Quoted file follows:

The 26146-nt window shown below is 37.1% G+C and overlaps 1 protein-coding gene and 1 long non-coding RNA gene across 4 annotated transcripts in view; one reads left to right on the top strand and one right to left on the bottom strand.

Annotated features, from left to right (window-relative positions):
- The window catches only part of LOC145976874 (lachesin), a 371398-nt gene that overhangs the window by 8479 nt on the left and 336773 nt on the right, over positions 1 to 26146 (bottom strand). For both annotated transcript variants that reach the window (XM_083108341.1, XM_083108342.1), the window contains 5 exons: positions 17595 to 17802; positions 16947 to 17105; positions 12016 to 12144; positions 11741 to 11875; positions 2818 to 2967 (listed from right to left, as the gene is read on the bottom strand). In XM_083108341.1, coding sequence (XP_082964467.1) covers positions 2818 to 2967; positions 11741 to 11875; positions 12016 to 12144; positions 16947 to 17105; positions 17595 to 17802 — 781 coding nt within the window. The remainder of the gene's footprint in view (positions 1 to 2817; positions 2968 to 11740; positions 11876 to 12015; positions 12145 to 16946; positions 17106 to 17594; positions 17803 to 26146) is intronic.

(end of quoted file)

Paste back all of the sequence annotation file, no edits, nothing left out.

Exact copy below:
The 26146-nt window shown below is 37.1% G+C and overlaps 1 protein-coding gene and 1 long non-coding RNA gene across 4 annotated transcripts in view; one reads left to right on the top strand and one right to left on the bottom strand.

Annotated features, from left to right (window-relative positions):
- The window catches only part of LOC145976874 (lachesin), a 371398-nt gene that overhangs the window by 8479 nt on the left and 336773 nt on the right, over positions 1 to 26146 (bottom strand). For both annotated transcript variants that reach the window (XM_083108341.1, XM_083108342.1), the window contains 5 exons: positions 17595 to 17802; positions 16947 to 17105; positions 12016 to 12144; positions 11741 to 11875; positions 2818 to 2967 (listed from right to left, as the gene is read on the bottom strand). In XM_083108341.1, coding sequence (XP_082964467.1) covers positions 2818 to 2967; positions 11741 to 11875; positions 12016 to 12144; positions 16947 to 17105; positions 17595 to 17802 — 781 coding nt within the window. The remainder of the gene's footprint in view (positions 1 to 2817; positions 2968 to 11740; positions 11876 to 12015; positions 12145 to 16946; positions 17106 to 17594; positions 17803 to 26146) is intronic.